That type of experience really makes one remember much better than if we had a book of "Don't do this" stuff. You could read story after story in the book but it would not all lodge in your brain like it does after having the personal experience.
      Cheers,
      Tom

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      • #4
        Yep, we've all done dumb stuff. Sometimes, you do the same dumb stuff even though you know better. Just last week I soldered up a MIDI cable end- thin wires, close connector pins that were slightly corroded and wouldn't take solder well, etc. A real pain in the ass. And, ...... you guessed it. I forgot to put the sleeve over the cable first and had to start all over.
        "I took a photo of my ohm meter... It didn't help." Enzo 8/20/22

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        • #5
          Originally posted by The Dude View Post
          Yep, we've all done dumb stuff. Sometimes, you do the same dumb stuff even though you know better. Just last week I soldered up a MIDI cable end- thin wires, close connector pins that were slightly corroded and wouldn't take solder well, etc. A real pain in the ass. And, ...... you guessed it. I forgot to put the sleeve over the cable first and had to start all over.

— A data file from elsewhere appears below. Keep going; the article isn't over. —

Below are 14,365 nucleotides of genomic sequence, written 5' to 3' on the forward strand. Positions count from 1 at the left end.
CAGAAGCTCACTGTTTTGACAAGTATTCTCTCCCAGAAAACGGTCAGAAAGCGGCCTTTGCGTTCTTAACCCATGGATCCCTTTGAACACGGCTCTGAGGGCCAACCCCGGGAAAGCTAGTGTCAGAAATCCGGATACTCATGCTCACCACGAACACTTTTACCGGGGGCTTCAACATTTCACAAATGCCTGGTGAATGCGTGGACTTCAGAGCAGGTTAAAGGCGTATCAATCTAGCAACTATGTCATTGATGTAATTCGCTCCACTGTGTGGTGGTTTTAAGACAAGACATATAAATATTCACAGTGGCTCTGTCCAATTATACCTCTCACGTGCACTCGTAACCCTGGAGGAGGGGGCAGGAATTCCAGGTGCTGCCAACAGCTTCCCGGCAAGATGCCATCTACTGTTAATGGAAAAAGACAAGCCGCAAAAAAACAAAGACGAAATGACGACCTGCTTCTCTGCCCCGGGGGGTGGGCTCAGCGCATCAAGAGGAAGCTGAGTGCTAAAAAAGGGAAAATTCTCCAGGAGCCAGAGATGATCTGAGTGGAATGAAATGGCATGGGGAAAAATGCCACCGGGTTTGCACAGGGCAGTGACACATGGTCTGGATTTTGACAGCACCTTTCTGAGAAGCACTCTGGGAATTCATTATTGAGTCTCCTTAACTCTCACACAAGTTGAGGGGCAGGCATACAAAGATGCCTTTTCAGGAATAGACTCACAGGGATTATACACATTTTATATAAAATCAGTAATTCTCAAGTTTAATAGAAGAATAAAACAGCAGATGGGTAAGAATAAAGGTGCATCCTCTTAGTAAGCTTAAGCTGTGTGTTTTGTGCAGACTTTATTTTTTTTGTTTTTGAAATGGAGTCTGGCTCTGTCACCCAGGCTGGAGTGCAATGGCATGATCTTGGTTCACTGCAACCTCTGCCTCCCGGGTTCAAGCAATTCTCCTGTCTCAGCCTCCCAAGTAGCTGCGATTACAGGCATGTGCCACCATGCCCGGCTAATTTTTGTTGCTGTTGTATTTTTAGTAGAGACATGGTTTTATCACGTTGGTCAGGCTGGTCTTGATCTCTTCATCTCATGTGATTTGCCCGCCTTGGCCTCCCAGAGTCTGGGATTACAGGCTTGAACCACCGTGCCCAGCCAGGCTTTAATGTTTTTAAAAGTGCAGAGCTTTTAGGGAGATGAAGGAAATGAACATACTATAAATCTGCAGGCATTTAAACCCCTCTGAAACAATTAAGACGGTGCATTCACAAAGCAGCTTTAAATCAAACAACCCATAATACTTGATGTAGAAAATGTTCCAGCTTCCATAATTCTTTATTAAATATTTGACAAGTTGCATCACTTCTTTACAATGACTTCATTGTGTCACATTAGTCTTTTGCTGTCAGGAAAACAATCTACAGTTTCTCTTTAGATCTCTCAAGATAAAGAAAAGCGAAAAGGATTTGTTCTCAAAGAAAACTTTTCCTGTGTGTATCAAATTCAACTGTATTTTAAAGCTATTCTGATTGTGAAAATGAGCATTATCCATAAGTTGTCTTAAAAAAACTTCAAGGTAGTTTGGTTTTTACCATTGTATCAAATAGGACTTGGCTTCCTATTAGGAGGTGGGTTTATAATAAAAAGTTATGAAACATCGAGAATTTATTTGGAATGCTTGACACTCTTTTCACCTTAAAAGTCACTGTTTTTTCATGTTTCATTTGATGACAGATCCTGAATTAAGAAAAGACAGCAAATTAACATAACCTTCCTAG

I was going to post the same thing. Though it was just an instrument cable. Damn if I don't forget to put the sleeve on first half the fu&!n@ time !?! I always think "What the hell is wrong with me!?"
          "Take two placebos, works twice as well." Enzo

          "Now get off my lawn with your silicooties and boom-chucka speakers and computers masquerading as amplifiers" Justin Thomas

          "If you're not interested in opinions and the experience of others, why even start a thread?
          You can't just expect consent." Helmholtz

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          • #6
            Every time you forget a connector sleeve, you tell yourself, "I'm never doing that again". And then, you do it again.
            "I took a photo of my ohm meter... It didn't help." Enzo 8/20/22

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            • #7
              OH MAN!
              If we all had a few bucks for the times we soldered on even a 1/4" plug to a guitar cable & forgot the screw-on cover first!!
              Thanx for all the responses in support of all of us fallible human beings!
              Glen

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              • #8